Twelve volunteers recorded 72 species, which is about average for the five-year count. We tallied 69 species the first two years, 75 the third and our highest count was 77, last year.
No new species were added this year, but we did have some good finds. Those included red-crossbill (6) from Cataloochee Ranch, common yellowthroat (1) from Jim Francis’ property on the old Asheville Highway, red-breasted merganser (12), 11 from the Waynesville watershed and one from Lake Logan and red-shouldered hawk (2), one from Howell Mill Road, near the Waynesville Recreation Center and one near Ratcliff Cove Road.
Lake Junaluska provided about a dozen species of waterfowl including canvasback, ring-necked duck, American wigeon, bufflehead, ruddy duck and a record 14 gadwall. Unfortunately, the common loon that was there the day after Christmas seems to have moved on.
Eurasian collared-doves first reported on last year’s CBC were found again this year. They seem to have established themselves in the vicinity of South Main and Allen’s Creek road. Three were recorded last year and two were logged this year. I have seen as many as six in the area.
Eurasian collared-doves were originally found primarily on the Indian subcontinent, but in the early 1900s the species began to expand its range. By 1950 it had reached the British Isles and today it is found as far north as Scandinavia.
The birds were introduced into the Bahamas in the 1970s and by the 1980s they had made it to Florida. Today they are established across the southeastern United States and are rapidly expanding their range northward and westward. While this hearty species is capable of expanding its range on its own it has gotten help across the U.S. from captive breeders and the pet trade.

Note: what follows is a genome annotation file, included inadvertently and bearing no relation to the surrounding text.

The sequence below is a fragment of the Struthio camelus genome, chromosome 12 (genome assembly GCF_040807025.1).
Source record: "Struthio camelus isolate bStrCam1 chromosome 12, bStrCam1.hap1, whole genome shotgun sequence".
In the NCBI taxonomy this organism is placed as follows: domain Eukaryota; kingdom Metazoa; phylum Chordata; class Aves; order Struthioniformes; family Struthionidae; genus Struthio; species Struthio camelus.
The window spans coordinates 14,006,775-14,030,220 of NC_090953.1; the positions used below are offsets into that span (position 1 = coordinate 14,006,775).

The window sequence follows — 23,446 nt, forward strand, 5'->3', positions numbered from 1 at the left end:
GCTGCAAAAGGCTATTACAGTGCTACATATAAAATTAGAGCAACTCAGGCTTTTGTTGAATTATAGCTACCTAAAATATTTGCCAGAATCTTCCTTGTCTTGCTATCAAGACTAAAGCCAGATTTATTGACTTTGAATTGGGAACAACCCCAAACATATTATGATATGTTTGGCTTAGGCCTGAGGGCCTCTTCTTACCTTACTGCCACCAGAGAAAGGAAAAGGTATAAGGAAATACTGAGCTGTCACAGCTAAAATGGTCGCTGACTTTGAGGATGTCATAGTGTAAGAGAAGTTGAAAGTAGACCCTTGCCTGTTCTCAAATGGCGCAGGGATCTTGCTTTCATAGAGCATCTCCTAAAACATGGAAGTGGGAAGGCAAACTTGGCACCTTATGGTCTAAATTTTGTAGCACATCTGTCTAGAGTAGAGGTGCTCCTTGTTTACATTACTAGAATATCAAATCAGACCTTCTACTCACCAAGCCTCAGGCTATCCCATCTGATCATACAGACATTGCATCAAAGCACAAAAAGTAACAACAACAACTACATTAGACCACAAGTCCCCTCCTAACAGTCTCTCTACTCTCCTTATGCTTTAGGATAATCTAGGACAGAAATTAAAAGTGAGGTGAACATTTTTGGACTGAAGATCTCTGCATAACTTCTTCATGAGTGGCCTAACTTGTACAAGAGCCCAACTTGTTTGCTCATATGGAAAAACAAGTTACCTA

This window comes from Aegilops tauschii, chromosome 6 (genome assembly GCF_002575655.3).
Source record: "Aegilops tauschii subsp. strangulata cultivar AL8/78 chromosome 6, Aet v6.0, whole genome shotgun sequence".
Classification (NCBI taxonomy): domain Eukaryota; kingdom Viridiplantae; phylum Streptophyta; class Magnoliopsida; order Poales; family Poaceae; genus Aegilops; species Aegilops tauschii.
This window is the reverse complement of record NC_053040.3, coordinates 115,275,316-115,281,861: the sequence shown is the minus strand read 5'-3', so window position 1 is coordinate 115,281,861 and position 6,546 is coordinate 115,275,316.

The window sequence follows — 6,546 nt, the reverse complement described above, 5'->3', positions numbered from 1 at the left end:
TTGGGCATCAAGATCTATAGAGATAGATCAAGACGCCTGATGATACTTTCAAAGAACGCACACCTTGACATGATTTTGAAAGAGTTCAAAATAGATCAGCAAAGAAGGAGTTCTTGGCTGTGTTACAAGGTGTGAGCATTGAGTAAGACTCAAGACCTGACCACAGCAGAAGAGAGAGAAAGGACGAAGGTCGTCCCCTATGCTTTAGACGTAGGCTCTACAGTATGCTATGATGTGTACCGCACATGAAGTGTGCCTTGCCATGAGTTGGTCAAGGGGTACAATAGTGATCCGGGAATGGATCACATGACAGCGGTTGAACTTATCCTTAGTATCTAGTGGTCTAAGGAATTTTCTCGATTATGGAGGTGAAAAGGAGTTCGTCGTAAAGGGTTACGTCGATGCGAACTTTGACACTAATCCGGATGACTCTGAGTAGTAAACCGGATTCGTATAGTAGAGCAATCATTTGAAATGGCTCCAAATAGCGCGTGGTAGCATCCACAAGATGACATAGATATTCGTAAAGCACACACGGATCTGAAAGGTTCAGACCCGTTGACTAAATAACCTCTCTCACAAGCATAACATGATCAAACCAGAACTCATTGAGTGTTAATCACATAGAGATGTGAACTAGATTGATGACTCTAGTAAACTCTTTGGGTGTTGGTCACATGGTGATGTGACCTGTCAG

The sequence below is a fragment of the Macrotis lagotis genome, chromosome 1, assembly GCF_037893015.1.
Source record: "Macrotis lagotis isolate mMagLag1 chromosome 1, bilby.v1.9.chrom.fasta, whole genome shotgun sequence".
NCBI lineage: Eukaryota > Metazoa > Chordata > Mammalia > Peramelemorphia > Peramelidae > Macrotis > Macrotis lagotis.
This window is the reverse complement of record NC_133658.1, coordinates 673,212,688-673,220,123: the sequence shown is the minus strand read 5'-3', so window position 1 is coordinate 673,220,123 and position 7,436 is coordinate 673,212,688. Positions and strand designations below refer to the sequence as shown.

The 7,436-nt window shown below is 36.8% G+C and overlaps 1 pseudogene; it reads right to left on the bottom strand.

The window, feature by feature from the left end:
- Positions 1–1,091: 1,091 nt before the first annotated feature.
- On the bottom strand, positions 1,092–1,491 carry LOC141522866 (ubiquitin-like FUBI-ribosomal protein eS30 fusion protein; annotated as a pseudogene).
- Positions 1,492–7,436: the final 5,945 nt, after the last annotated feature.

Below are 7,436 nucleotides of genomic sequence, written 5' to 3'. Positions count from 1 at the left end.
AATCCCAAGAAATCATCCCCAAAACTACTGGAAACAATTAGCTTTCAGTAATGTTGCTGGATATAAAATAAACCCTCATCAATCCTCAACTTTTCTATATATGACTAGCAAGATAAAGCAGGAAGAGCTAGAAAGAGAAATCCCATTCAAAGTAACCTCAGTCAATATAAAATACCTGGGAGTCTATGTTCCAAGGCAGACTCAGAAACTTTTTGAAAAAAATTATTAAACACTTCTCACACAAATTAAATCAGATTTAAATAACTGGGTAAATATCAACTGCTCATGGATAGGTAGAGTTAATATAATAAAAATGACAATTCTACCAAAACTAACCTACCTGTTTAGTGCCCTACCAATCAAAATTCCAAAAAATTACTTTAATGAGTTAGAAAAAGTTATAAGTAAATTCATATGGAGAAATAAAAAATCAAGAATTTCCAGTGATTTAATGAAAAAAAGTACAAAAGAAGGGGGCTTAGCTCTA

The missed species on any given CBC are as inexplicable as the rarities that show up. While the weather last Saturday was less than conducive for raptors — cloudy and foggy with some areas recording periods of rain — we logged five species, yet no one had a turkey vulture.
Bob Olthoff and I made two trips to check my feeders, where I have had pine siskins for a couple of weeks and there were none to be seen either time. Fortunately another group did have siskins. But the day after the count, not only were the siskins back but I had about a half dozen purple finches, a species that eluded everyone on count day.
The heart and soul and most of the manpower for the Balsam CBC is provided by the Carolina Field Birders. CFB is a non-dues-paying group of birders who, besides sponsoring the CBC, conduct regular field trips throughout the year. To learn more about the Carolina Field Birders, contact Bob Olthoff at 828.627.2546.
A great big thank you also goes out to Balsam Mountain Preserve, the town of Waynesville and Jim Francis for allowing us to bird on their property.
Audubon’s annual Christmas Bird Count is the prototype citizen-science project and the longest running ornithological database in the world. The data, which is 100 percent volunteer-generated, has become a crucial aspect of the U.S.’s natural history monitoring. Count data from 1900 to the present is available through the BirdSource at www.birdsource.org a cooperative project of the National Audubon Society and the Cornell Laboratory of Ornithology.